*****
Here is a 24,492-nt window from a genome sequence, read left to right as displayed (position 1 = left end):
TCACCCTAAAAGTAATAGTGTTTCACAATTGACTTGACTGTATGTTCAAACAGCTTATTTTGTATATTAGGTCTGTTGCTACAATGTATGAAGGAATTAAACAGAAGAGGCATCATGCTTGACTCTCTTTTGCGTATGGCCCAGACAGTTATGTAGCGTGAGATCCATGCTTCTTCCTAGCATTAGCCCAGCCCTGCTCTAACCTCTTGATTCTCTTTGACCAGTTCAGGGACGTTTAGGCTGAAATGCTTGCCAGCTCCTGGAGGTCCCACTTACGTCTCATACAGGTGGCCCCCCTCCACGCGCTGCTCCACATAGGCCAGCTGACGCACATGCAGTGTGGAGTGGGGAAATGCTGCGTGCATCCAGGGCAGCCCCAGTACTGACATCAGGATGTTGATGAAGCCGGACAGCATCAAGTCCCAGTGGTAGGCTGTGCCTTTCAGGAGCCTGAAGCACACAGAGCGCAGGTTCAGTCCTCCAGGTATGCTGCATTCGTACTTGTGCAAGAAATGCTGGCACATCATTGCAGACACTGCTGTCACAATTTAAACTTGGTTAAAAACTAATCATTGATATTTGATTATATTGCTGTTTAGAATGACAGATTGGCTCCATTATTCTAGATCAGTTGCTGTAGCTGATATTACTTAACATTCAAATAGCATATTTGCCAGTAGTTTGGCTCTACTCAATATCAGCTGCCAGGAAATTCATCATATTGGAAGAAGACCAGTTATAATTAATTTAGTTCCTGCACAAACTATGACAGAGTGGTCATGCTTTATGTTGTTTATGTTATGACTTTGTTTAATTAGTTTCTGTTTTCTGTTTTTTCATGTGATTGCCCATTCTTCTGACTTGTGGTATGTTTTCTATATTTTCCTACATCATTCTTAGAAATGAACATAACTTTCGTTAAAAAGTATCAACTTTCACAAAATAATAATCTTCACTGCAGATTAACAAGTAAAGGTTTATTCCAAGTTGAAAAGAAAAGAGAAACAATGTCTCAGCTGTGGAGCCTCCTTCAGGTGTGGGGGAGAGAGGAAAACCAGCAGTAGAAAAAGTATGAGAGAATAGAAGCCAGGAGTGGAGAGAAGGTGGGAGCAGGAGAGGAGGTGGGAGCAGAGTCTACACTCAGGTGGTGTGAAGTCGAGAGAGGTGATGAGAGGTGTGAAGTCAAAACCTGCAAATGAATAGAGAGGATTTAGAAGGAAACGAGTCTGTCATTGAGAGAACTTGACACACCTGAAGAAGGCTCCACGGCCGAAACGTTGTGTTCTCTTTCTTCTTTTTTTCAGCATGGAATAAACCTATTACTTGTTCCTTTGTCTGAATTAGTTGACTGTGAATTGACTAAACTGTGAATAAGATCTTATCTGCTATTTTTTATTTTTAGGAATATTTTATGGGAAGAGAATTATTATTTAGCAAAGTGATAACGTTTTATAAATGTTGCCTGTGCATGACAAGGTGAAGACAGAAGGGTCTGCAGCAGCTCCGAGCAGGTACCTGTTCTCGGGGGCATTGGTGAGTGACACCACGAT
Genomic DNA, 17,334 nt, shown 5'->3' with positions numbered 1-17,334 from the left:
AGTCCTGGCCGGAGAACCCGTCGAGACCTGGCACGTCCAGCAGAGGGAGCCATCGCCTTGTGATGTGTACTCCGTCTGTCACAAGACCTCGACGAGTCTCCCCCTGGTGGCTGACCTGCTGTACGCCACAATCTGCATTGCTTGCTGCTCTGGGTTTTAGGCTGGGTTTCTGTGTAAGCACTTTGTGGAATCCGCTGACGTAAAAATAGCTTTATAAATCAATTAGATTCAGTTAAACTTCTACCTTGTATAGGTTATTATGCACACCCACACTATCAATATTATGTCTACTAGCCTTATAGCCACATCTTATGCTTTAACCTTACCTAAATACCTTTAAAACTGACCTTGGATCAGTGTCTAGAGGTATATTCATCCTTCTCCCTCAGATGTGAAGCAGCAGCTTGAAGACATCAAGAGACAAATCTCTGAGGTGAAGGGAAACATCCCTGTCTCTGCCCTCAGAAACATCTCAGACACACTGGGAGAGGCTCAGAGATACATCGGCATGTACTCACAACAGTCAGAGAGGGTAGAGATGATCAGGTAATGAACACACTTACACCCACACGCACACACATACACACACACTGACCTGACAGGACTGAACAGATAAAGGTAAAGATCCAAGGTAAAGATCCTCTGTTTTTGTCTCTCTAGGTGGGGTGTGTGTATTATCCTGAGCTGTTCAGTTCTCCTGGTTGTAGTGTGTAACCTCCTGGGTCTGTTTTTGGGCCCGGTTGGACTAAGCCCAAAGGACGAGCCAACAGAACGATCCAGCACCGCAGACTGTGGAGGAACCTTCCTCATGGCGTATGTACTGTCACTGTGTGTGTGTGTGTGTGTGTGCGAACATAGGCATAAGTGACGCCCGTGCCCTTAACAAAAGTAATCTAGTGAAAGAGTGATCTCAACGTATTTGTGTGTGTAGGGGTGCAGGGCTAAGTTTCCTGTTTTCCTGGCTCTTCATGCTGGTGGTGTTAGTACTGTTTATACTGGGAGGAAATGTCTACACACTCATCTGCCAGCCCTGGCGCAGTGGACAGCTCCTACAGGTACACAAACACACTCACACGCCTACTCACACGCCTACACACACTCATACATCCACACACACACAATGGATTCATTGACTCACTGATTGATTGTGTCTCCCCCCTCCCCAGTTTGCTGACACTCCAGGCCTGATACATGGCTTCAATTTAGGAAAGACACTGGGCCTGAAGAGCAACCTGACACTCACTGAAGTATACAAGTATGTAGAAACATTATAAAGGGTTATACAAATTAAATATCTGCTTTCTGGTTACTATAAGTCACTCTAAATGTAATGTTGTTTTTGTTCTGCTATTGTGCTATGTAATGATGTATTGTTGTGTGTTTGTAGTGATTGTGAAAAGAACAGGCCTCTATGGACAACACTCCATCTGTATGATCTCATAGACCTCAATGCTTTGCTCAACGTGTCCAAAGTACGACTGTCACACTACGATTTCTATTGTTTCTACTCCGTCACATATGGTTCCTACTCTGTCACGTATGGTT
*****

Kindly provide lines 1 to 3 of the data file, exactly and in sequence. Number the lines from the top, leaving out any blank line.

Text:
Here is a 24,492-nt window from a genome sequence, read left to right as displayed (position 1 = left end):
TCACCCTAAAAGTAATAGTGTTTCACAATTGACTTGACTGTATGTTCAAACAGCTTATTTTGTATATTAGGTCTGTTGCTACAATGTATGAAGGAATTAAACAGAAGAGGCATCATGCTTGACTCTCTTTTGCGTATGGCCCAGACAGTTATGTAGCGTGAGATCCATGCTTCTTCCTAGCATTAGCCCAGCCCTGCTCTAACCTCTTGATTCTCTTTGACCAGTTCAGGGACGTTTAGGCTGAAATGCTTGCCAGCTCCTGGAGGTCCCACTTACGTCTCATACAGGTGGCCCCCCTCCACGCGCTGCTCCACATAGGCCAGCTGACGCACATGCAGTGTGGAGTGGGGAAATGCTGCGTGCATCCAGGGCAGCCCCAGTACTGACATCAGGATGTTGATGAAGCCGGACAGCATCAAGTCCCAGTGGTAGGCTGTGCCTTTCAGGAGCCTGAAGCACACAGAGCGCAGGTTCAGTCCTCCAGGTATGCTGCATTCGTACTTGTGCAAGAAATGCTGGCACATCATTGCAGACACTGCTGTCACAATTTAAACTTGGTTAAAAACTAATCATTGATATTTGATTATATTGCTGTTTAGAATGACAGATTGGCTCCATTATTCTAGATCAGTTGCTGTAGCTGATATTACTTAACATTCAAATAGCATATTTGCCAGTAGTTTGGCTCTACTCAATATCAGCTGCCAGGAAATTCATCATATTGGAAGAAGACCAGTTATAATTAATTTAGTTCCTGCACAAACTATGACAGAGTGGTCATGCTTTATGTTGTTTATGTTATGACTTTGTTTAATTAGTTTCTGTTTTCTGTTTTTTCATGTGATTGCCCATTCTTCTGACTTGTGGTATGTTTTCTATATTTTCCTACATCATTCTTAGAAATGAACATAACTTTCGTTAAAAAGTATCAACTTTCACAAAATAATAATCTTCACTGCAGATTAACAAGTAAAGGTTTATTCCAAGTTGAAAAGAAAAGAGAAACAATGTCTCAGCTGTGGAGCCTCCTTCAGGTGTGGGGGAGAGAGGAAAACCAGCAGTAGAAAAAGTATGAGAGAATAGAAGCCAGGAGTGGAGAGAAGGTGGGAGCAGGAGAGGAGGTGGGAGCAGAGTCTACACTCAGGTGGTGTGAAGTCGAGAGAGGTGATGAGAGGTGTGAAGTCAAAACCTGCAAATGAATAGAGAGGATTTAGAAGGAAACGAGTCTGTCATTGAGAGAACTTGACACACCTGAAGAAGGCTCCACGGCCGAAACGTTGTGTTCTCTTTCTTCTTTTTTTCAGCATGGAATAAACCTATTACTTGTTCCTTTGTCTGAATTAGTTGACTGTGAATTGACTAAACTGTGAATAAGATCTTATCTGCTATTTTTTATTTTTAGGAATATTTTATGGGAAGAGAATTATTATTTAGCAAAGTGATAACGTTTTATAAATGTTGCCTGTGCATGACAAGGTGAAGACAGAAGGGTCTGCAGCAGCTCCGAGCAGGTACCTGTTCTCGGGGGCATTGGTGAGTGACACCACGAT
Genomic DNA, 17,334 nt, shown 5'->3' with positions numbered 1-17,334 from the left: